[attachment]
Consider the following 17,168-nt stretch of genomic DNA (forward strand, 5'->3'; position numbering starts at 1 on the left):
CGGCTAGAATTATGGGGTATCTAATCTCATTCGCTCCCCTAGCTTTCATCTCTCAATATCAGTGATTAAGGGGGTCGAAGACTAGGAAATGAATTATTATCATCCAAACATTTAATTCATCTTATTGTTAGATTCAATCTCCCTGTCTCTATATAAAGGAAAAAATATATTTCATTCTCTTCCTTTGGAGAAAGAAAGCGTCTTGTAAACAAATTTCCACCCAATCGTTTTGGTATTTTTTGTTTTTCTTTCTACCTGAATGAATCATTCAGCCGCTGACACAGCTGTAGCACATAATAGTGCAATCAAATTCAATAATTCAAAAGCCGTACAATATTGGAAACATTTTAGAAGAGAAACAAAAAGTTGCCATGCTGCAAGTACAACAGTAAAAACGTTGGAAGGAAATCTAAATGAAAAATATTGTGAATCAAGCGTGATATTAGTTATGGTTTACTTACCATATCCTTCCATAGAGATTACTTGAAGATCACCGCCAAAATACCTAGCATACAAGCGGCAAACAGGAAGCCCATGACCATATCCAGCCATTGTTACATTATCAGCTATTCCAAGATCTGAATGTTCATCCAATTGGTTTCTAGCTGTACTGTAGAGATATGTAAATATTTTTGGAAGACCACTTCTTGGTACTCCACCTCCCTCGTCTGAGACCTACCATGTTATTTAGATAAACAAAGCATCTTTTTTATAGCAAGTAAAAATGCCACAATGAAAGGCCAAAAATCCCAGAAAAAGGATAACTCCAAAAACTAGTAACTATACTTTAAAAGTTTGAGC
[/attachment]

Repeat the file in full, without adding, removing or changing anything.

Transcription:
Consider the following 17,168-nt stretch of genomic DNA (forward strand, 5'->3'; position numbering starts at 1 on the left):
CGGCTAGAATTATGGGGTATCTAATCTCATTCGCTCCCCTAGCTTTCATCTCTCAATATCAGTGATTAAGGGGGTCGAAGACTAGGAAATGAATTATTATCATCCAAACATTTAATTCATCTTATTGTTAGATTCAATCTCCCTGTCTCTATATAAAGGAAAAAATATATTTCATTCTCTTCCTTTGGAGAAAGAAAGCGTCTTGTAAACAAATTTCCACCCAATCGTTTTGGTATTTTTTGTTTTTCTTTCTACCTGAATGAATCATTCAGCCGCTGACACAGCTGTAGCACATAATAGTGCAATCAAATTCAATAATTCAAAAGCCGTACAATATTGGAAACATTTTAGAAGAGAAACAAAAAGTTGCCATGCTGCAAGTACAACAGTAAAAACGTTGGAAGGAAATCTAAATGAAAAATATTGTGAATCAAGCGTGATATTAGTTATGGTTTACTTACCATATCCTTCCATAGAGATTACTTGAAGATCACCGCCAAAATACCTAGCATACAAGCGGCAAACAGGAAGCCCATGACCATATCCAGCCATTGTTACATTATCAGCTATTCCAAGATCTGAATGTTCATCCAATTGGTTTCTAGCTGTACTGTAGAGATATGTAAATATTTTTGGAAGACCACTTCTTGGTACTCCACCTCCCTCGTCTGAGACCTACCATGTTATTTAGATAAACAAAGCATCTTTTTTATAGCAAGTAAAAATGCCACAATGAAAGGCCAAAAATCCCAGAAAAAGGATAACTCCAAAAACTAGTAACTATACTTTAAAAGTTTGAGC